It turns out that as an anxious preoccupied attacher, I was attracting dismissive avoidants like moths to a flame. After being painfully singed more than once though, I was determined to learn a better way to negotiate future relationships. I began by working on my own insecurities, rather than continuing to allow others to define me. There is nothing like a firm foundation of unshakable self-worth, insatiable curiosity and a sense of humor when it comes to dating in midlife.

Armed with attachment theory to further refine the process, if not crack the code all together, I began to challenge all potential dates to take an attachment test and share their results with me BEFORE I’d agree to meet them for the first date! Many men balked, but many others were intrigued and cooperative. Pre-Covid vaccines, I agreed to meet an interesting man for a weekend of cycling in DC. In a series of getting-to-know you phone calls, he told me enough about his past relationships to make me wary – three prior marriages and claimed to be “best friends” with all three ex-wives. Hmmm….sensing a pattern here.

Yet he was charming, funny, a cyclist, and I was eager to get the hell out of Covid prison for the relative safety of an outdoor date. Prior to our agreed upon rendezvous, I asked him to complete the quiz for me, results to be shared over dinner in an outdoor café. He agreed!

As I’d suspected, he tested strongly in one category of attachment style.

“Is that bad?” he asked anxiously over appetizers, as if I were about to diagnose a dreaded disease.

“It’s neither good nor bad”, I replied, in my best Brené Brown impression…”it is what it is.”

By the end of dinner, he had admitted he craved the security of being in a relationship and married all wives quickly, yet after a few years, he’d begin to feel anxious and initiated a series of relationship sabotage behaviors—affairs, drinking to excess, arguments, etc., that ultimately led to his divorces. But once free, he missed what he’d lost and thus reestablished “friendships” with his exes, keeping them close, but not too close for comfort.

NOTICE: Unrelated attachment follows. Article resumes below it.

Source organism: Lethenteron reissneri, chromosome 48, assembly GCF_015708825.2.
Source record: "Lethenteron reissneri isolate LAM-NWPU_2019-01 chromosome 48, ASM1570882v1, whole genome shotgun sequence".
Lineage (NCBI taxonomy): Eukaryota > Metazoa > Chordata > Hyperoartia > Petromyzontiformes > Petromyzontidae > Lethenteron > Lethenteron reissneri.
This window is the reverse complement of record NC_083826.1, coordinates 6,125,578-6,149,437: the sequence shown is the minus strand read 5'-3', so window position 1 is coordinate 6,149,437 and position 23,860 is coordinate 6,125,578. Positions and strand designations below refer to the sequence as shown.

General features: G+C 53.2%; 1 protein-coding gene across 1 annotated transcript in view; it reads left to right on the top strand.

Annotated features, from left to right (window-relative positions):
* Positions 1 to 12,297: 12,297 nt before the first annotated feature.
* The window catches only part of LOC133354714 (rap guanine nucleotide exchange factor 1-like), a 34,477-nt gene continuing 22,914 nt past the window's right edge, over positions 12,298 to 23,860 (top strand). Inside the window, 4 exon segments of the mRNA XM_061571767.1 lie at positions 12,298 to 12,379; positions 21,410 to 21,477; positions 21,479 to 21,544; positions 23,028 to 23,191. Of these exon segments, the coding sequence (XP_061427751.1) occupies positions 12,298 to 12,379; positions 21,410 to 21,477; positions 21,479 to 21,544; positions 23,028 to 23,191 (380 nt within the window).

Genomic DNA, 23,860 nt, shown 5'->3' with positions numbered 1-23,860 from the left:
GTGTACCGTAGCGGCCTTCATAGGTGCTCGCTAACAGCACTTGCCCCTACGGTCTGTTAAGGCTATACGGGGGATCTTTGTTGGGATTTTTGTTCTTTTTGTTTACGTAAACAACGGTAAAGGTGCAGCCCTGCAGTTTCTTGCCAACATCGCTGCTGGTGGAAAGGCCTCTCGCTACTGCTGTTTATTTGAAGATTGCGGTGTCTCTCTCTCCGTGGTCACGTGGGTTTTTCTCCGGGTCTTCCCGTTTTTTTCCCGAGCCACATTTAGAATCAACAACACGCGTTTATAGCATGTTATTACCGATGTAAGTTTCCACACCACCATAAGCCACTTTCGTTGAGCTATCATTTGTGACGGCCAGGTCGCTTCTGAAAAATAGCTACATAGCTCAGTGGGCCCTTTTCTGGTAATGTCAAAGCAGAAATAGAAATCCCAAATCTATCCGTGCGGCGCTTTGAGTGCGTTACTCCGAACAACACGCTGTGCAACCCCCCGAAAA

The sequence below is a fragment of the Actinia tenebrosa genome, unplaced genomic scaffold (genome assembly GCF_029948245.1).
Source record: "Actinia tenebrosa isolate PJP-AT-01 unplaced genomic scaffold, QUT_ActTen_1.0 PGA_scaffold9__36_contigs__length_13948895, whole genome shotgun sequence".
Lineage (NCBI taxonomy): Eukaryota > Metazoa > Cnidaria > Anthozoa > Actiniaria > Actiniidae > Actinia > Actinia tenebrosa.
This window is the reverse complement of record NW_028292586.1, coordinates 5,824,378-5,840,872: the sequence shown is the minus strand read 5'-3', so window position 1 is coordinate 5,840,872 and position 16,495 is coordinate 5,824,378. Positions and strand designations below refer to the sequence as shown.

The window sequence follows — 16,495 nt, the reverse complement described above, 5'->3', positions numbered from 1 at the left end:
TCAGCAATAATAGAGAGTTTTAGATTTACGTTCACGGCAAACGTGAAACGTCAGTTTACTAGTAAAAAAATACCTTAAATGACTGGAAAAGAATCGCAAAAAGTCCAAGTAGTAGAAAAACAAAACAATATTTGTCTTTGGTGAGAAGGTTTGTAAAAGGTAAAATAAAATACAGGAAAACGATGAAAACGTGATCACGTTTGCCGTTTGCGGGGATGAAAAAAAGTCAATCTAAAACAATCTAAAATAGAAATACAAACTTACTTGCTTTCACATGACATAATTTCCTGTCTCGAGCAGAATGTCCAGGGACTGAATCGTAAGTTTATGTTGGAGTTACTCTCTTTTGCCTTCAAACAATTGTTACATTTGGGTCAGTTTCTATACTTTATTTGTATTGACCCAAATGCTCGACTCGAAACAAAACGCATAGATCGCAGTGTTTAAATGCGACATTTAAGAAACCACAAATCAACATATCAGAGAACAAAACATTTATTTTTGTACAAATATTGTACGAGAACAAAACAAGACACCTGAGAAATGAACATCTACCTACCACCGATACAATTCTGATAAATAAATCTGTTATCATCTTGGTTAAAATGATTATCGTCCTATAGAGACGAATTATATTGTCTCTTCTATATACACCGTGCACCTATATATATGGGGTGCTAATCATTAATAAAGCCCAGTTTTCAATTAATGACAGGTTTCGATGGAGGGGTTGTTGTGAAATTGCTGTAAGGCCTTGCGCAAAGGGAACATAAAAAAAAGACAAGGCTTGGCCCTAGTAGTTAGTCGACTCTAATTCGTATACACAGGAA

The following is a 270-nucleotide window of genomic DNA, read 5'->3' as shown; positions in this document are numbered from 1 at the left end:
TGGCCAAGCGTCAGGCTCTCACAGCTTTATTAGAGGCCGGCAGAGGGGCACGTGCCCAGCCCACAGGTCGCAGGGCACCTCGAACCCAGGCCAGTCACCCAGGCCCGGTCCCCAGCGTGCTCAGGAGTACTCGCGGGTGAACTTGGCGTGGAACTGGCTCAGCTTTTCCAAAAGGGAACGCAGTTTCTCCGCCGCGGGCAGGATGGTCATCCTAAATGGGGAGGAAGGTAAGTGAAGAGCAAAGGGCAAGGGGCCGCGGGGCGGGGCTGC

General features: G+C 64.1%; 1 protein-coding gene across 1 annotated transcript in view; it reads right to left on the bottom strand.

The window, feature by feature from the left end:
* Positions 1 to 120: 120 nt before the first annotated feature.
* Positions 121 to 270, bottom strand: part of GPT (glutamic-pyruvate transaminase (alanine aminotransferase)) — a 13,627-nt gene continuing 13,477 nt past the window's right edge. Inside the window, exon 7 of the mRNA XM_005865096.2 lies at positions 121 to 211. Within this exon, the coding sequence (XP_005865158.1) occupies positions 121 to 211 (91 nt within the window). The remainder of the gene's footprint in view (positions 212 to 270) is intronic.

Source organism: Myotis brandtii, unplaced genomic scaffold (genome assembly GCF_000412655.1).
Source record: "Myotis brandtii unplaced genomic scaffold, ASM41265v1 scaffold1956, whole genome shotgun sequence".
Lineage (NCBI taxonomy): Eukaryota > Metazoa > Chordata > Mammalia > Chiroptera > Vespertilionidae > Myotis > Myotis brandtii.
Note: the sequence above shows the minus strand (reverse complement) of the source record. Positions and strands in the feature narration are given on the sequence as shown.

Can you guess what he scored?

Yep. Anxious avoidant through and through. Charm aside, can you imagine falling in love with such an insecure attacher?

He went on to tell me he’d just ended a two-year relationship with a woman he thought the world of, but decided to end things anyway. I informed him I was not going to see him again after that weekend based upon his history, but assured him that he could learn a better way of relating. Much to his credit, he was open to this advice. By the end of the weekend, we’d located a few therapists in his town who specialized in attachment disorders. Furthermore, he agreed to phone his recent girlfriend and ask her to give him another chance. She agreed, conditional upon him going to therapy.

So, it wasn’t the kind of date that led to fireworks, but at least I dodged a few bullets down the road, and best of all–parted as friends with an open-minded man who just might be a great catch someday.

To learn more about your attachment style and find ways to move toward more rewarding and secure relationships, check out “Attached.”


—Grace Cooper (a nom de plume) left her long marriage a decade ago, and with it went all sense of her identity—but not for long. Now 67, she has begun chronicling her tales of looking for love in all the wrong places, and unexpectedly finding herself.

One thought on “Late Dates #6: Attachment Styles

  1. Maur says:

    This was SOOOO interesting. Thank you, Grace!

Leave a Reply

Your email address will not be published. Required fields are marked *